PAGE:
AVOIDING NEGATIVE SURPRISES: COST MANAGEMENT IN THE HYBRID IT WORLD
Cloud service providers promise flexibility, cost savings, and transparency. However, achieving these benefits is not quite that simple. To truly capitalise on potential savings companies must necessitates systematic cost management. Without proper cost management, the anticipated advantages can backfire and lead to additional expenses reaching six or even seven figures.
Bad surprise at the end of the month
Cloud providers, especially the hyperscalers, advertise greater transparency compared to traditional IT solutions. And there is truth to this at the end of the month, a company can see the exact costs incurred for their cloud usage on their bill. However, at this point, the surprise is often significant, as the various and complex billing models frequently result in substantial additional costs. Unused containers, excessive idle time, or poorly chosen billing models, for example, can drive up expenses.
Furthermore, particularly with hyperscalers, numerous services can be quickly added without much effort. Often, when higher workloads are encountered, additional server capacity or bandwidth is automatically provisioned. In such cases, no one in the company had the chance to evaluate the necessity of these expansions. Even cloud application users are often not aware of the billing procedures. They may assume, for instance, that they are paying for a specific period of time, but in reality, charges are based on actual usage. Depending on the extent of the services used, unexpected costs amounting to millions can arise.
But that’s not all: Some cost drivers in the cloud environment do not exist in the traditional IT world, leading to calculations involving unknown variables. While costs generally increase with growing storage needs or traffic, there are additional factors that even IT experts may not anticipate, such as the data volumes transmitted by specific applications to the internet. These metrics are not measured within companies, and therefore only appear on the first bill from the provider.
Standard contracts and different service packages
When it comes to finding solutions for these complex challenges, cloud providers offer little help. Instead, companies encounter standard contracts with defined and non-negotiable pricing models. They do not receive any indications about which models or tariffs are unfavorable. Moreover, the options for switching between providers are limited due to different service packages. For example, there are significant variations in free usage quotas, resulting in drastic price differences based on consumption.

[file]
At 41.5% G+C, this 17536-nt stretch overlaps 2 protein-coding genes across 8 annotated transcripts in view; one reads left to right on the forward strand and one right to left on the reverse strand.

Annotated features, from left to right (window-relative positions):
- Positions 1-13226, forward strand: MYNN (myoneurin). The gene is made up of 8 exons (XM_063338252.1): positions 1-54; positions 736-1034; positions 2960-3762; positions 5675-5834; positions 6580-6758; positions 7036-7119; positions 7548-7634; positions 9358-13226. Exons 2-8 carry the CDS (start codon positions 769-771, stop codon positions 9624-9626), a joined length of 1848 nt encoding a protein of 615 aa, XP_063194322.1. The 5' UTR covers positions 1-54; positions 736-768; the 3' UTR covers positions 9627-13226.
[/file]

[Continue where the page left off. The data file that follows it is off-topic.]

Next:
As a result, companies have no choice but to carefully plan their move to the cloud from the very beginning. It starts with carefully considering which services should be outsourced to the cloud. The potential cost savings can only be assessed in relation to the current state of IT expenses. Therefore, migrating all applications and data to the cloud may not always be advisable, especially when considering costs. Instead, hybrid IT environments, which combine on-premise solutions with cloud-based environments, are often the way to go. Important questions include: What should go to the cloud, and what is more cost-efficient as an in-house IT solution or in a private cloud? It depends, for example, on the volatility of the data volumes generated by an application and whether the programs need to run at specific times or be available 24/7. Before transitioning to the cloud, companies should also consider whether the billing model aligns with their planned workloads and architecture.
Balancing Costs and Performance with FinOps
Overall, it requires a centralized IT and cloud planning where IT and business experts must collaborate closely and implement systematic cost management. A proven approach is FinOps, promoted by the Linux Foundation. It entails calculating and forecasting actual cloud costs, involving IT, finance, and all departments utilising cloud applications. The initial goal is to bring transparency to cloud costs, followed by iterative optimisations to achieve an optimal balance between performance and costs.
The extent to which a company wants optimise costs, such as through short-term provider switches or even storage space auctions, is a matter of careful consideration, as such actions require personnel and time. Companies need to gradually find the right balance in this new discipline. It is also expected that service providers or brokers specialising in cloud cost optimisation will emerge.